Exploring Beethoven’s Scottish Folk Song Arrangements - Demystifying an Enigma
In 1809, 39-year-old Ludwig van Beethoven was at the pinnacle of his career. As he gained superstar status as Europe’s leading composer, he cultivated an enigmatic presence in the public eye of heroic and mythical proportions. So why, at the very height of his success and popularity, did the composer accept an unremarkable commission to arrange a few dozen Scottish folk songs for voice and piano trio? More curious, what inspired Beethoven to return to the project throughout the next decade, an obsession that culminated in 179 arrangements based on Scottish, Irish, and Welsh folksong and poetry?
The folksong settings from 1809–1819 was clearly an important project for Beethoven, but questions persist: Why would a composer capable of the technical brilliance and emotional breadth of the Eroica Symphony, Moonlight Sonata, Kreutzer Violin Sonata, and majestic Symphony No. 5 decide to turn his attention to arrangements of popular folksongs? Was Beethoven consciously making an effort to broaden his creative scope to include popular music? From a contemporary perspective, has Western music been overzealous in its idolatry of Beethoven as a creator of only "masterpieces," and has this heroic image participated in the dismissive reception of lesser-known popular works such as the Scottish folksong arrangements?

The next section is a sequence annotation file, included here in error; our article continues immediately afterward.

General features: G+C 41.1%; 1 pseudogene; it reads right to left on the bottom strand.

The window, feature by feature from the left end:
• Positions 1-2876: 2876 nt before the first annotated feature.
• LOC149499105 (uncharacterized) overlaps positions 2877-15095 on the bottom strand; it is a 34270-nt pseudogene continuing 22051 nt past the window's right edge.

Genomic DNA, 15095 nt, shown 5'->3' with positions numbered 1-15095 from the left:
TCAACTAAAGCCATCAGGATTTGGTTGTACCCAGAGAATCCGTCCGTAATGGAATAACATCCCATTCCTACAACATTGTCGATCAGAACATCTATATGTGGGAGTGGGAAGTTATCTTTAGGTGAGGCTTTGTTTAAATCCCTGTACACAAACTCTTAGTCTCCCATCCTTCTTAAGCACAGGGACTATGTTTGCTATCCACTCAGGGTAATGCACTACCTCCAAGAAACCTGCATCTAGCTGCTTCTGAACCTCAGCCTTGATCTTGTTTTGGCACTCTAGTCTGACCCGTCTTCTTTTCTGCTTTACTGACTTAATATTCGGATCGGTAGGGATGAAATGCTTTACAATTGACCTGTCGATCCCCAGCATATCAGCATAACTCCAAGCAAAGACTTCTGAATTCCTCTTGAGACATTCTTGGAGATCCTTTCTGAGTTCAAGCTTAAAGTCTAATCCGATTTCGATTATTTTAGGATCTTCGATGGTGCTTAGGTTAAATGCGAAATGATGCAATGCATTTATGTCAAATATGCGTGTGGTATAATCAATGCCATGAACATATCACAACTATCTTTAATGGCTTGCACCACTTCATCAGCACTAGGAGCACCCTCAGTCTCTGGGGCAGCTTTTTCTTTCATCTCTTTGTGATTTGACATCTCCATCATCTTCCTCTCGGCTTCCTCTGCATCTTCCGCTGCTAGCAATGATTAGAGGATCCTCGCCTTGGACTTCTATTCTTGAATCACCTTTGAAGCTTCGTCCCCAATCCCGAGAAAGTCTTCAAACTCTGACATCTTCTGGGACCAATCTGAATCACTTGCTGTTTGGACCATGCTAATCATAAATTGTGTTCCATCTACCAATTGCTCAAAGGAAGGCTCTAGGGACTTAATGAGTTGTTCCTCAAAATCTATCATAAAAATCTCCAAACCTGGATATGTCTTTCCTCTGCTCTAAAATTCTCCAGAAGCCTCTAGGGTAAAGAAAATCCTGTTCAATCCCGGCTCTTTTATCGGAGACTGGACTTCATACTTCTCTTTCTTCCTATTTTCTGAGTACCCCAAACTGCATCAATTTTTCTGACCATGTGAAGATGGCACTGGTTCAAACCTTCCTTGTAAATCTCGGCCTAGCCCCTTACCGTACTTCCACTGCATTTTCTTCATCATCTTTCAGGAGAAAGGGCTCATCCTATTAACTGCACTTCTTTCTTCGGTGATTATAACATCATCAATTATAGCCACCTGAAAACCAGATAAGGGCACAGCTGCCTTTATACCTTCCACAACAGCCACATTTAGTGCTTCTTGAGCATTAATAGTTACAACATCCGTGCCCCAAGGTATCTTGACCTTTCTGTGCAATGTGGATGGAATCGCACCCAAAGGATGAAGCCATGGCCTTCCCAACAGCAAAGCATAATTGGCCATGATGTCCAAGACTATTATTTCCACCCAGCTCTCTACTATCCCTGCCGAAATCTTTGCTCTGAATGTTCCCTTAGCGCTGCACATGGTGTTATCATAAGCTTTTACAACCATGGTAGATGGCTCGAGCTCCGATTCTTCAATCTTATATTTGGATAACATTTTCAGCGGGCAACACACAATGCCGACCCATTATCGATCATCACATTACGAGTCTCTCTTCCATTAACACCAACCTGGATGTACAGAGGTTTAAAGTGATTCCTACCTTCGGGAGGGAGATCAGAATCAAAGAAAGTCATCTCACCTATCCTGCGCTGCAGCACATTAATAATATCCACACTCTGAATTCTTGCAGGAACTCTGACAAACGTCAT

Join Boyer College of Music faculty member Daniel Neer as he explores this often forgotten and frequently misunderstood niche of Beethoven songs, which capture the traditional "highbrow" tenets of 19th-century Viennese classicism with the oft-regarded "lowbrow" aspects of folk music from the British Isles. Joining Daniel will be Boyer College of Music graduate students Mǎdǎlina-Claudia Dǎnilǎ on piano, Alexander Covelli on violin, and Leigh Brown on cello.
Refreshments will be served.
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- Wednesday, March 27, 2024
- 12:00pm - 1:00pm
- Charles Library Event Space
- Main Campus